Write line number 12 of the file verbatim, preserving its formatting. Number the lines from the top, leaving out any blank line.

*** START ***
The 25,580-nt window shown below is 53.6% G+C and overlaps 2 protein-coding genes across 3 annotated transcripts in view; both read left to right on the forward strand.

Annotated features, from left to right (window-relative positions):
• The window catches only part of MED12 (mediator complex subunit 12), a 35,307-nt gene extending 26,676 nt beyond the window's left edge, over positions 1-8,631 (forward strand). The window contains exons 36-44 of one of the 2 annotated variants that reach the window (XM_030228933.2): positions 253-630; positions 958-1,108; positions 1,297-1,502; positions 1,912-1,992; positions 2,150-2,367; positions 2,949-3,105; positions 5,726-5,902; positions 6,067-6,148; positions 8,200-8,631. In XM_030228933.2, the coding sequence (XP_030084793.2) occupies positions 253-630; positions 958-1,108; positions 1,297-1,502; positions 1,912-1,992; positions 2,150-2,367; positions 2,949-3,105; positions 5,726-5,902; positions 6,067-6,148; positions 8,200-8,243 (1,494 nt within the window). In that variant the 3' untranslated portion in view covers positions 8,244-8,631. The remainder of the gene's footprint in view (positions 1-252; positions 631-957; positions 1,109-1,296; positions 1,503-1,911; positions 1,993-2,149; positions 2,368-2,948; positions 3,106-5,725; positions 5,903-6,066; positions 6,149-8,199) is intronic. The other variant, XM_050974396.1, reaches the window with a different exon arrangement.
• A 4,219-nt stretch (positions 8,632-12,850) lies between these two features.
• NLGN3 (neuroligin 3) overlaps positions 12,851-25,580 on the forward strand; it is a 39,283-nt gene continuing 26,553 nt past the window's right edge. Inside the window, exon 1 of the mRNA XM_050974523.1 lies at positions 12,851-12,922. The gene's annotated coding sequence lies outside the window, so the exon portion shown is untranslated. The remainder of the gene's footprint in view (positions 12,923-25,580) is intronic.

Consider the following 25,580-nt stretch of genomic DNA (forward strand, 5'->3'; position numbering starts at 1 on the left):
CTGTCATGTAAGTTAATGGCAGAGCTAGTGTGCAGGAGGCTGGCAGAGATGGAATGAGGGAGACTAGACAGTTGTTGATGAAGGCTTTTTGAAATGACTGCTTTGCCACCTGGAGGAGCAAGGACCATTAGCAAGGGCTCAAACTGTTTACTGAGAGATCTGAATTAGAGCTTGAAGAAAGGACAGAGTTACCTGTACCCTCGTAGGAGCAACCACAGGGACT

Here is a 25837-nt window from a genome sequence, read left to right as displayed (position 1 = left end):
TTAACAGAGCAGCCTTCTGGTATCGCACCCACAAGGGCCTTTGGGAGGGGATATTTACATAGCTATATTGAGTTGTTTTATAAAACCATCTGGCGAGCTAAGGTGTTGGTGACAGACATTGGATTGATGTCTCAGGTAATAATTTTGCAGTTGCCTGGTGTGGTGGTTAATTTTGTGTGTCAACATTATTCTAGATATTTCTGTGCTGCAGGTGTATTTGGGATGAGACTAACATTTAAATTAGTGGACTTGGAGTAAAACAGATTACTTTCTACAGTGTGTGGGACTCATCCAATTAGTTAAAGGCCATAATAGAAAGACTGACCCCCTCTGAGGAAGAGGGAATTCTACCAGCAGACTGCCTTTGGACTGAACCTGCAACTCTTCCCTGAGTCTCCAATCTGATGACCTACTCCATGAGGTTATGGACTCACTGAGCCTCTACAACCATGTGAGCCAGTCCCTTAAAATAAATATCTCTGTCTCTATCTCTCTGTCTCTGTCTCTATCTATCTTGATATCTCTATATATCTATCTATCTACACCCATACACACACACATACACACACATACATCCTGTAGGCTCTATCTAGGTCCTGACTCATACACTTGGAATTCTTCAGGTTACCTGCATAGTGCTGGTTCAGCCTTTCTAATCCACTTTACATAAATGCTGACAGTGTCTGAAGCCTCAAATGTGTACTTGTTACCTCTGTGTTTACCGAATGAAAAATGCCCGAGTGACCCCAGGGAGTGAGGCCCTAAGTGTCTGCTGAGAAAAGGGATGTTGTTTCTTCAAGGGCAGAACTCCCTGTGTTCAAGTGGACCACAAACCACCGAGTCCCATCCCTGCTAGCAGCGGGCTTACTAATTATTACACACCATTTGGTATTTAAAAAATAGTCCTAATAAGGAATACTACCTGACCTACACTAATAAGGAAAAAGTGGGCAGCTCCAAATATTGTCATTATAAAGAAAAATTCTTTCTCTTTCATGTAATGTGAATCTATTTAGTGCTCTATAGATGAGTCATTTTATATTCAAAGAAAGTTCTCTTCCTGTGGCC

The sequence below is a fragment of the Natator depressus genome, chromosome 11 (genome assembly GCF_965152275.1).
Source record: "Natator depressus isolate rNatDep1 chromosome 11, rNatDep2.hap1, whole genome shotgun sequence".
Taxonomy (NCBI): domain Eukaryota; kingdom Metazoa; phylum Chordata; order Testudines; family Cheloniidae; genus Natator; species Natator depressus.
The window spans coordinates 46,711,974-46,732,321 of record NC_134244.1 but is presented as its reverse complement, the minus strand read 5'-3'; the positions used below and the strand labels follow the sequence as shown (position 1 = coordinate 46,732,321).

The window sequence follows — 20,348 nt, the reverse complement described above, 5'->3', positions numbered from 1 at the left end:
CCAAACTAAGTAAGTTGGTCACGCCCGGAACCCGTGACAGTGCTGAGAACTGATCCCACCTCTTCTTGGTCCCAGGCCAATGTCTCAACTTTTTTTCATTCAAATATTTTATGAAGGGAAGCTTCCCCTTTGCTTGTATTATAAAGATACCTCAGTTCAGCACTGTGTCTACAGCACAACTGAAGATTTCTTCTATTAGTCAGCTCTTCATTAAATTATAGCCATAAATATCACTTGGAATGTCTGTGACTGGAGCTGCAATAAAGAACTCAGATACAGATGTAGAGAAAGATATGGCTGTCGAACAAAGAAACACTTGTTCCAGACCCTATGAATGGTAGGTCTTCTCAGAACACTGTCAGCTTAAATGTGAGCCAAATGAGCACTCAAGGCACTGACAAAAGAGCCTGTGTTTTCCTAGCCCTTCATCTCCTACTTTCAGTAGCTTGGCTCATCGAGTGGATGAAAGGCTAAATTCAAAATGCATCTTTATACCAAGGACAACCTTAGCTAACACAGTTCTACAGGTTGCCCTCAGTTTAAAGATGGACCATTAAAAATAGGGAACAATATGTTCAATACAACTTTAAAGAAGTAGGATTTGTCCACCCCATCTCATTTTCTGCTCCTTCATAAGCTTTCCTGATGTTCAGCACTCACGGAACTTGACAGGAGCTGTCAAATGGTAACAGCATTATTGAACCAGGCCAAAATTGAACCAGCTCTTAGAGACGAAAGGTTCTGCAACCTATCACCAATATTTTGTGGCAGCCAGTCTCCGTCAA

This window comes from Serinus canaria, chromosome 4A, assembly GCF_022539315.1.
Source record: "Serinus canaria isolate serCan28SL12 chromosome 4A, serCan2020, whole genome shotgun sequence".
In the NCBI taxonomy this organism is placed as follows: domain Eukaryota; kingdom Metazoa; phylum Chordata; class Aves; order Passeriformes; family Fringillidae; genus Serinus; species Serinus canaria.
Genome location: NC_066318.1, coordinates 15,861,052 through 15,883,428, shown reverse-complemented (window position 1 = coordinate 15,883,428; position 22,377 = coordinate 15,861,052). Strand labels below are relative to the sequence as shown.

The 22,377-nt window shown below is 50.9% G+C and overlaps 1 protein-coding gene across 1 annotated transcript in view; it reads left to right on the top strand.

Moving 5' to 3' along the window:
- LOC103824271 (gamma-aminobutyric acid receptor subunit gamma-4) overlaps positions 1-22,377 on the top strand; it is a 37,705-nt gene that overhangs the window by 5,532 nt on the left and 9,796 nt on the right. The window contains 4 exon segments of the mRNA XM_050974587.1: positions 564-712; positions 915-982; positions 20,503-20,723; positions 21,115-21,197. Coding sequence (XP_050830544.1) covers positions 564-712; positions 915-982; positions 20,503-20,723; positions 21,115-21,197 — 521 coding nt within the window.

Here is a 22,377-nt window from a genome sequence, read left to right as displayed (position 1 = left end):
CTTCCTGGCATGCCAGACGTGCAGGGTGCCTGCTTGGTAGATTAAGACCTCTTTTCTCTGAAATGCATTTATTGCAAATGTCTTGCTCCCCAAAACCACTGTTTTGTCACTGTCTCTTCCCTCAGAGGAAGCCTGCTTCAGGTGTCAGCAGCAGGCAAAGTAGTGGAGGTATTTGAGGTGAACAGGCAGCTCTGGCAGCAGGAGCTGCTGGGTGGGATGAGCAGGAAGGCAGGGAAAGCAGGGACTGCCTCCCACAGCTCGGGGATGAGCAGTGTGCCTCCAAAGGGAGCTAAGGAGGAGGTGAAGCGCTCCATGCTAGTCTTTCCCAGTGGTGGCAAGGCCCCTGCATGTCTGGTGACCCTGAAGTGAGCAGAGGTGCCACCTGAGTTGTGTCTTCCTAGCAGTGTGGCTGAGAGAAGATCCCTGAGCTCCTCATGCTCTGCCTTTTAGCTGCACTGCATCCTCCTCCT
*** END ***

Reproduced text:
Taxonomy (NCBI): domain Eukaryota; kingdom Metazoa; phylum Chordata; order Testudines; family Cheloniidae; genus Natator; species Natator depressus.